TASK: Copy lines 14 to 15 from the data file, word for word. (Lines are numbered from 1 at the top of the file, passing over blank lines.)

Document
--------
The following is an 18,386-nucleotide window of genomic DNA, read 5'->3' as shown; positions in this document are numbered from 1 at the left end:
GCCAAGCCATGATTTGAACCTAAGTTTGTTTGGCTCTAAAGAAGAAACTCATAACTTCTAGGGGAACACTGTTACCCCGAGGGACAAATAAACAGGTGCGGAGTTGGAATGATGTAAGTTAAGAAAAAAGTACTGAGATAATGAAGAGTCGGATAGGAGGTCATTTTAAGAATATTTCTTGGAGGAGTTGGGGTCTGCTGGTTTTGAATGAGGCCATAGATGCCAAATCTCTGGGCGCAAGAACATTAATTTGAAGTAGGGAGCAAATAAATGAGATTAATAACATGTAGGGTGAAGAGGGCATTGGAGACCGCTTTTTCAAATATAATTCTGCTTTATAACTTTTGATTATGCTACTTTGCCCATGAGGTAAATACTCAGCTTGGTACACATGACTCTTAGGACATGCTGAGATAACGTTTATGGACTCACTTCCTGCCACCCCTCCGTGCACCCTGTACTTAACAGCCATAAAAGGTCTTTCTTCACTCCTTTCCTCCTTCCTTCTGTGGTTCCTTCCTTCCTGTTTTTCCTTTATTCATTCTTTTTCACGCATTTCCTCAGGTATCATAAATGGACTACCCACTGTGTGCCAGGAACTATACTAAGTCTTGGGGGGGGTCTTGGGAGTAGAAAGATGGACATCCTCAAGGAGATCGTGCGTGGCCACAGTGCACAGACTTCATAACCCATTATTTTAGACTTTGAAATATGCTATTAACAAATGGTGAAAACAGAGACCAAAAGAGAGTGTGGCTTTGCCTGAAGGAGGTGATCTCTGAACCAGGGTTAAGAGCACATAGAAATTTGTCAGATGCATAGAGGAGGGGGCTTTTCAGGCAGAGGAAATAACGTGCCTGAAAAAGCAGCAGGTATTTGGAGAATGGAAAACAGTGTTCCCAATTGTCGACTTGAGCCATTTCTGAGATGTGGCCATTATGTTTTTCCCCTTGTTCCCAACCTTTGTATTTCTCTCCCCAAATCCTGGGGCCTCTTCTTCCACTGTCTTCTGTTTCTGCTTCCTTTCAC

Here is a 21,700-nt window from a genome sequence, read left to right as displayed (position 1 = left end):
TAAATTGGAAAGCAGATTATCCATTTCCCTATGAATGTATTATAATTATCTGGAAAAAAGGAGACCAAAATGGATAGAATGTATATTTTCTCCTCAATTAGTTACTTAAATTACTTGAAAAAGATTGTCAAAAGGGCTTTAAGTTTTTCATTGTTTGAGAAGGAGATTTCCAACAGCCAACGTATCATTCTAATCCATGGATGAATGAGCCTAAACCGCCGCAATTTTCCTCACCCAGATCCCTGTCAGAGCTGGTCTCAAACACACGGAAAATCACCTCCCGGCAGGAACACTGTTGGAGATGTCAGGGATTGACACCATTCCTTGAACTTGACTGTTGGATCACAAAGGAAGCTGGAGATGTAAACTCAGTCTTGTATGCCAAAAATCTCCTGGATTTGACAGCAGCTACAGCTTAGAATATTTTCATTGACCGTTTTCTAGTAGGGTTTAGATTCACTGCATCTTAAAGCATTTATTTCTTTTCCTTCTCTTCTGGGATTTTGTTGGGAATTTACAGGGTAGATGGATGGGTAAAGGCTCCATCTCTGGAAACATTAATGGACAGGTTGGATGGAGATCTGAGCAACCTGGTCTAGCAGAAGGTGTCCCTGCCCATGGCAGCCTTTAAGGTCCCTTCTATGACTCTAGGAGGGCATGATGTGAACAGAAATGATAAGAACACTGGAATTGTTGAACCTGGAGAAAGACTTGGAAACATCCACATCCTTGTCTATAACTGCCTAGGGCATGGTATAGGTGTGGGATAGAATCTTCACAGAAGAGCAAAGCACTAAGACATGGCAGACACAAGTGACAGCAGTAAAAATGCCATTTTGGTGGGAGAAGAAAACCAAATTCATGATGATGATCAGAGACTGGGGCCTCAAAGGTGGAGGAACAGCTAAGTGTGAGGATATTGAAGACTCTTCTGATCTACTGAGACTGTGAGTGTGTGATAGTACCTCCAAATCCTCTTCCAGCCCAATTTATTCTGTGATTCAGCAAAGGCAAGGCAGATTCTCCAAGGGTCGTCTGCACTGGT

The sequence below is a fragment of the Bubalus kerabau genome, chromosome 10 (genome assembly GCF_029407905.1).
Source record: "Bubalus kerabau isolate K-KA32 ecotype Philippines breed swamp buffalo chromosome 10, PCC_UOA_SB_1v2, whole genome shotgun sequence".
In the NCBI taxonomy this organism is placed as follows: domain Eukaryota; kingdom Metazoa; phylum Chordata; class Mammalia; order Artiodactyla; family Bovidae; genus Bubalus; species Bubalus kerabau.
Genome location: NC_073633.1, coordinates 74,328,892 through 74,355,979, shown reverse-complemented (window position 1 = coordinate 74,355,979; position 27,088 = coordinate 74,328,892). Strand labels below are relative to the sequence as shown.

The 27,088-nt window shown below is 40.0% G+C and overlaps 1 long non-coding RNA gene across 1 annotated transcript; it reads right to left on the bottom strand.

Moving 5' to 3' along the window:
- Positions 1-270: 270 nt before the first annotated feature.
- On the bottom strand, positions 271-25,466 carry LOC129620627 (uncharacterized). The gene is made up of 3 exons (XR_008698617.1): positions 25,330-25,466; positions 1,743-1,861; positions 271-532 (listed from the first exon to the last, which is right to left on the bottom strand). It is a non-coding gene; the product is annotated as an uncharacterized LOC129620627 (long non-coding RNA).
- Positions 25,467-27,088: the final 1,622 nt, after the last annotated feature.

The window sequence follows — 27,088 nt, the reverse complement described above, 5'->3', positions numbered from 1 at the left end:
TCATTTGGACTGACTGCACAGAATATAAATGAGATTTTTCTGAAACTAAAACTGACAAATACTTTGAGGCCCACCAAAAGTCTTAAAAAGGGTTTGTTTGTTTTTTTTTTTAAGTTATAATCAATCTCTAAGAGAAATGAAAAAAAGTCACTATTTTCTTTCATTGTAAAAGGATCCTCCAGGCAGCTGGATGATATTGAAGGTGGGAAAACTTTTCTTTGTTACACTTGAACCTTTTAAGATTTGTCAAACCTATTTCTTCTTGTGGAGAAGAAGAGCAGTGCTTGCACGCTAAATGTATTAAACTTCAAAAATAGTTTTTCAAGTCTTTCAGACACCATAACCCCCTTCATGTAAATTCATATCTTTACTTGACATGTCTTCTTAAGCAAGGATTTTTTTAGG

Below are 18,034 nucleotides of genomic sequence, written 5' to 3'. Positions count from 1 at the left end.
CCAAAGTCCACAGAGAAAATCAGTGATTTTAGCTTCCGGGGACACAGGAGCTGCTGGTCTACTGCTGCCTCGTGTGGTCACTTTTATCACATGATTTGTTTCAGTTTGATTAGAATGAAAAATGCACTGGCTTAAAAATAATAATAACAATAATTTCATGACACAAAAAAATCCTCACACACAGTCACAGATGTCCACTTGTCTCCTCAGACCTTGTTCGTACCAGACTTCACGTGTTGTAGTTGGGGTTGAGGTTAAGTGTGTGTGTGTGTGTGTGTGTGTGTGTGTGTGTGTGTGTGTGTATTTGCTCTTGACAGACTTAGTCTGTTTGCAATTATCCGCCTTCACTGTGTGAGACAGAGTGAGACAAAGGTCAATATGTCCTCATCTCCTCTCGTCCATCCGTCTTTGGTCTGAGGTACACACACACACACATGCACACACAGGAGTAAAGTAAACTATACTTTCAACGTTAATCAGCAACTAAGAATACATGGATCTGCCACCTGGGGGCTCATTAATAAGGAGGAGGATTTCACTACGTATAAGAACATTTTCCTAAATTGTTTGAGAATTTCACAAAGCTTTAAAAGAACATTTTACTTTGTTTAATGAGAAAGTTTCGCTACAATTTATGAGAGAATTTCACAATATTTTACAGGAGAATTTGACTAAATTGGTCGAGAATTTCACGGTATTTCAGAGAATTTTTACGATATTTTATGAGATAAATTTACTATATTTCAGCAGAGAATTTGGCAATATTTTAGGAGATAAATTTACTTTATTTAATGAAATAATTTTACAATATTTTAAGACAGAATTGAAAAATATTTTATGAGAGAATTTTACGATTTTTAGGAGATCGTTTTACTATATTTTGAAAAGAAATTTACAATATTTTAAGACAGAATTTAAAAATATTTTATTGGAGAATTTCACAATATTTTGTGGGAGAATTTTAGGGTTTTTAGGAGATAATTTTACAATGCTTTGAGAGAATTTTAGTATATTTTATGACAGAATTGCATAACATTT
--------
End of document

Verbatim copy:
The window sequence follows — 27,088 nt, the reverse complement described above, 5'->3', positions numbered from 1 at the left end:
TCATTTGGACTGACTGCACAGAATATAAATGAGATTTTTCTGAAACTAAAACTGACAAATACTTTGAGGCCCACCAAAAGTCTTAAAAAGGGTTTGTTTGTTTTTTTTTTTAAGTTATAATCAATCTCTAAGAGAAATGAAAAAAAGTCACTATTTTCTTTCATTGTAAAAGGATCCTCCAGGCAGCTGGATGATATTGAAGGTGGGAAAACTTTTCTTTGTTACACTTGAACCTTTTAAGATTTGTCAAACCTATTTCTTCTTGTGGAGAAGAAGAGCAGTGCTTGCACGCTAAATGTATTAAACTTCAAAAATAGTTTTTCAAGTCTTTCAGACACCATAACCCCCTTCATGTAAATTCATATCTTTACTTGACATGTCTTCTTAAGCAAGGATTTTTTTAGG